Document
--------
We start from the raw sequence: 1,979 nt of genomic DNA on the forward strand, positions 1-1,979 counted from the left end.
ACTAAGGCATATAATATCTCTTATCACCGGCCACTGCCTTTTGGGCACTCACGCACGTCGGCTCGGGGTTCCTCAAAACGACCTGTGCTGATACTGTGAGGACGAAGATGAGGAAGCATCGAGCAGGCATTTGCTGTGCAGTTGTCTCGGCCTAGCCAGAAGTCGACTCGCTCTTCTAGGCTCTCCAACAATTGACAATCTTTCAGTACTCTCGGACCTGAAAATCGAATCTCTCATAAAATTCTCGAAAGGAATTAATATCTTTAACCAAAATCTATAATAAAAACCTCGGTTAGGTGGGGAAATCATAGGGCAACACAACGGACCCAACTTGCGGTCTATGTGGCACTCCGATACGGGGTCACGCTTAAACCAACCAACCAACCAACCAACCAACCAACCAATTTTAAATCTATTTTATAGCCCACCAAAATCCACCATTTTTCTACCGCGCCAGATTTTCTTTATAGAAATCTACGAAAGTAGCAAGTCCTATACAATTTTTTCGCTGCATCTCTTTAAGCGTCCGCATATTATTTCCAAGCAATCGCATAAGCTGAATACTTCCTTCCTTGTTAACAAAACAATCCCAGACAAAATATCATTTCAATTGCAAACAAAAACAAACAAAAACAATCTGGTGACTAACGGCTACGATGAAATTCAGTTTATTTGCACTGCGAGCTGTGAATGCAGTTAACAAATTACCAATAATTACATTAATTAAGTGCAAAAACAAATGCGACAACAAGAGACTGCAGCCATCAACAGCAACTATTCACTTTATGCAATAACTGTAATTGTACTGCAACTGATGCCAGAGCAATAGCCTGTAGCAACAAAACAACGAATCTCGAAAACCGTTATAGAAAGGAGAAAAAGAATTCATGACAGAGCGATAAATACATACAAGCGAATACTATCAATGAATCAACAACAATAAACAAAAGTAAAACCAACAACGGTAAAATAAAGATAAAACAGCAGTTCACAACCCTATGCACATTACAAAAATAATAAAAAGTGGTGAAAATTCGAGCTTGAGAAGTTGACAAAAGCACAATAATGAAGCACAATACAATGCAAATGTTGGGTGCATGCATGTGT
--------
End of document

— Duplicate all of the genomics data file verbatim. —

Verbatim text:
We start from the raw sequence: 1,979 nt of genomic DNA on the forward strand, positions 1-1,979 counted from the left end.
ACTAAGGCATATAATATCTCTTATCACCGGCCACTGCCTTTTGGGCACTCACGCACGTCGGCTCGGGGTTCCTCAAAACGACCTGTGCTGATACTGTGAGGACGAAGATGAGGAAGCATCGAGCAGGCATTTGCTGTGCAGTTGTCTCGGCCTAGCCAGAAGTCGACTCGCTCTTCTAGGCTCTCCAACAATTGACAATCTTTCAGTACTCTCGGACCTGAAAATCGAATCTCTCATAAAATTCTCGAAAGGAATTAATATCTTTAACCAAAATCTATAATAAAAACCTCGGTTAGGTGGGGAAATCATAGGGCAACACAACGGACCCAACTTGCGGTCTATGTGGCACTCCGATACGGGGTCACGCTTAAACCAACCAACCAACCAACCAACCAACCAACCAATTTTAAATCTATTTTATAGCCCACCAAAATCCACCATTTTTCTACCGCGCCAGATTTTCTTTATAGAAATCTACGAAAGTAGCAAGTCCTATACAATTTTTTCGCTGCATCTCTTTAAGCGTCCGCATATTATTTCCAAGCAATCGCATAAGCTGAATACTTCCTTCCTTGTTAACAAAACAATCCCAGACAAAATATCATTTCAATTGCAAACAAAAACAAACAAAAACAATCTGGTGACTAACGGCTACGATGAAATTCAGTTTATTTGCACTGCGAGCTGTGAATGCAGTTAACAAATTACCAATAATTACATTAATTAAGTGCAAAAACAAATGCGACAACAAGAGACTGCAGCCATCAACAGCAACTATTCACTTTATGCAATAACTGTAATTGTACTGCAACTGATGCCAGAGCAATAGCCTGTAGCAACAAAACAACGAATCTCGAAAACCGTTATAGAAAGGAGAAAAAGAATTCATGACAGAGCGATAAATACATACAAGCGAATACTATCAATGAATCAACAACAATAAACAAAAGTAAAACCAACAACGGTAAAATAAAGATAAAACAGCAGTTCACAACCCTATGCACATTACAAAAATAATAAAAAGTGGTGAAAATTCGAGCTTGAGAAGTTGACAAAAGCACAATAATGAAGCACAATACAATGCAAATGTTGGGTGCATGCATGTGT